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Analysts Blame Affy's 'Disappointing' Q2 Revenues on Sequencing Adoption, Loss of Market Share

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By Justin Petrone

Affymetrix last week said that it expects to report that its second-quarter revenues declined between 9 percent and 11 percent year over year.

And while Affy officials attributed the decline on weakness in sales to academic customers, especially in North America, several industry analysts this week linked it to increased adoption of next-generation sequencing and to competition in the array market from its main rival, Illumina.

The Santa Clara, Calif.-based microarray vendor on Wednesday reported preliminary Q2 revenues of between $64 million and $65 million, compared to $71.7 million during the same period last year. It also said that product revenues are expected to be between $58 million and $59 million, which would represent a decline of between 9 percent and 11 percent from last year's product revenues of $65.1 million.

Within product revenues, consumables revenues are anticipated to come in at $55 million, while instrument revenues are expected to total $3.5 million. The company said service revenues are expected to be about $5 million and license and royalty revenues to be about $1 million.

"During the second quarter we experienced decreased sales to academic customers across all regions, particularly in North America," Andrew Last, executive vice president and chief commercial officer, said in a statement. "Our consumable revenue was down by about 10 percent from last year."

Tim Barabe, executive vice president and chief financial officer, said in a statement that the company was "disappointed" with the results, but noted that it still expects to generate approximately $10 million in positive cash-flow for the second quarter and to have a net cash position of more than $155 million.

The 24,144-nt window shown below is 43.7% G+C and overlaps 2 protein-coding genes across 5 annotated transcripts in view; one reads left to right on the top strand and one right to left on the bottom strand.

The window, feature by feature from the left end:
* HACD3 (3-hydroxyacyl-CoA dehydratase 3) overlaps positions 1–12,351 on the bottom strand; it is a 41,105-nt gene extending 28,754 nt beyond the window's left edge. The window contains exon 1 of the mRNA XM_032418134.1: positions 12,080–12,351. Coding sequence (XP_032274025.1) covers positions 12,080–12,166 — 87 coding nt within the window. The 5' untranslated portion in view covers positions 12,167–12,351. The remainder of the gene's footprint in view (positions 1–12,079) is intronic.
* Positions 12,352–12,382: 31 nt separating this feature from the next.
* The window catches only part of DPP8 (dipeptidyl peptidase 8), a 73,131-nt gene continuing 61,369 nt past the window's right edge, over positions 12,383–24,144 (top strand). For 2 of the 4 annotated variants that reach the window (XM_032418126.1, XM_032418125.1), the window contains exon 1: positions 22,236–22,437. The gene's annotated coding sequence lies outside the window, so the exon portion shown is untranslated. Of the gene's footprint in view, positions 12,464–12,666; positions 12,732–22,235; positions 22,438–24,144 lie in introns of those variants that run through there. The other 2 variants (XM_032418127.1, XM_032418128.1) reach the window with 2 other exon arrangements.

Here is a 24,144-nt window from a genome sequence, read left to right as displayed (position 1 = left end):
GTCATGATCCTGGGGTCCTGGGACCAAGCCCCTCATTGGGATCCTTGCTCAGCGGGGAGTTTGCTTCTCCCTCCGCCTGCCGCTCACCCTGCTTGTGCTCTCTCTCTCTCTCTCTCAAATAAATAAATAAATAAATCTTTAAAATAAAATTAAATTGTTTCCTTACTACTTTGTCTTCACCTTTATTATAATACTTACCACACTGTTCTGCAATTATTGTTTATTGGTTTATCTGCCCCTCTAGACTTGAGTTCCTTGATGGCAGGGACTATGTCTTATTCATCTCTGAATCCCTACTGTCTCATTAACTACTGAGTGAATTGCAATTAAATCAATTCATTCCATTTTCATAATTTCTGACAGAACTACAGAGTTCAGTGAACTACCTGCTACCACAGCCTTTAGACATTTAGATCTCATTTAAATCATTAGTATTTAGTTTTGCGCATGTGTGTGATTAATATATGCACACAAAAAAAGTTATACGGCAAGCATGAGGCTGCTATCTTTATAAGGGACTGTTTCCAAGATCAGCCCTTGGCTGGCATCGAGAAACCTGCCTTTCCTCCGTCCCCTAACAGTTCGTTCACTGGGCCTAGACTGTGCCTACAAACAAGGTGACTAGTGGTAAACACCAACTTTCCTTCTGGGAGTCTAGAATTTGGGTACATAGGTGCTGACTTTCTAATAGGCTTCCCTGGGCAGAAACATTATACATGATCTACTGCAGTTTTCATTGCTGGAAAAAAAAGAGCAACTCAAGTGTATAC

The company is scheduled to report its second-quarter earnings on July 27.

But David Ferreiro, an analyst from investment bank Oppenheimer, said that while Affy attributed sales declines to academic customers from all regions, with a focus on North American markets, the company "remains heavily levered to a contracting microarray market."

In a note, Ferreiro added that he "continues to believe that microarray will lose ground to newer technologies like next-generation sequencing, creating a fundamental overhang for [Affy's] stock."

Ferreiro also noted that his "channel checks have indicated that funding has become more challenging for microarray-focused grants in both the US and the EU." He added that those grants are being shifted to sequencing, which he said "represents a fundamental headwind" to Affy's business.

Meantime, Goldman Sachs analyst Isaac Ro argued that Affy's drop in Q2 sales had more to do with competition in the array market than the company's rationale of weak sales to academics.

In a note, Ro said that the "main driver of Affy's 2Q weakness was driven by market share loss to [Illumina], and not [National Institutes of Health] funding pressure. He also noted that Illumina's fourth-quarter 2010 microarray system revenue managed to "more than double" year over year in a market experiencing "sluggish" demand for array technology (BAN 2/15/2011).

"This would imply that Illumina has been steadily gaining share in arrays that is now manifesting in lower product revenues" for Affy, Ro said. He also said that discussion with Affy's management following the company's announcement suggested that the Q2 weakness in sales to academic customers was "more complex than just NIH funding — which suggests the NIH environment was not the primary source of the 2Q pressure." He did not elaborate.

Because of this, Ro speculated that other big life-sciences firms like Illumina, Life Technologies, Qiagen, and Thermo Fisher Scientific were unlikely to report similar softness in sales to North American researchers.

"We believe this is more an [Affymetrix]-specific issue that is not closely correlated to any macro funding trends," Ro said.

RW Baird analyst Quentin Lai reached a similar conclusion. In a note, he said that other life-sciences firms would not be affected by the sales issues impacting Affy. Specifically, Lai said that Affy's "organic growth performance and its end-market comments have historically been relatively uncorrelated to the sector."

He concluded that it "may be premature to suggest negative implications for others in our space" — such as Illumina and Life Tech — "with academic exposure."

This month Frank Witney replaced Kevin King as Affy's CEO (BAN 6/7/2011). All three analysts said this week they hoped that the new management would be able to steer the company back toward growth.

"While these results are clearly disappointing, we continue to believe [the] new leadership's goal will be to refocus the company on returning to top-line growth," said Lai. He also said that "one bright spot" in this week's announcement was the fact that the firm will remain cash-flow positive for the quarter.


Have topics you'd like to see covered in BioArray News? Contact the editor at jpetrone [at] genomeweb [.] com

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